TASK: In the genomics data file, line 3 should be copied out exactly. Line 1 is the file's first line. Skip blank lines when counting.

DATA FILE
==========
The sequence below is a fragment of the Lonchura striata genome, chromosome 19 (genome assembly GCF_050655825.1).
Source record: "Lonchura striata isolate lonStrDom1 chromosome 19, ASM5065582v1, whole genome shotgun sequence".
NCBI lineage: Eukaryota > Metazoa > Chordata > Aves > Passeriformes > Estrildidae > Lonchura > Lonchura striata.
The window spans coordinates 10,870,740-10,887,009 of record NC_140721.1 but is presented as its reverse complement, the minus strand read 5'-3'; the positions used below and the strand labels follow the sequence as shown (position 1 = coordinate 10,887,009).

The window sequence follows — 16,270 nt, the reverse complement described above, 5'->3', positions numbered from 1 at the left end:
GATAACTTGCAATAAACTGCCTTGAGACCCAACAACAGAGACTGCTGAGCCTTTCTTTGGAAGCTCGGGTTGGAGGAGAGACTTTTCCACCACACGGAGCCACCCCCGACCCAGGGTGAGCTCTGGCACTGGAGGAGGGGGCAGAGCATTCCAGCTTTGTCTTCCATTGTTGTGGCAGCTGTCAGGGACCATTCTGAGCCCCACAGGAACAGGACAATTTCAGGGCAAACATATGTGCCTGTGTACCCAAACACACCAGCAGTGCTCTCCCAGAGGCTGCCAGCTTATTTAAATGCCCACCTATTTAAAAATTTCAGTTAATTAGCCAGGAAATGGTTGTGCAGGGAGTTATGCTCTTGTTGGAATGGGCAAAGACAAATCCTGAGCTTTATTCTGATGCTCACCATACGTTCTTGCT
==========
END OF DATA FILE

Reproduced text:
NCBI lineage: Eukaryota > Metazoa > Chordata > Aves > Passeriformes > Estrildidae > Lonchura > Lonchura striata.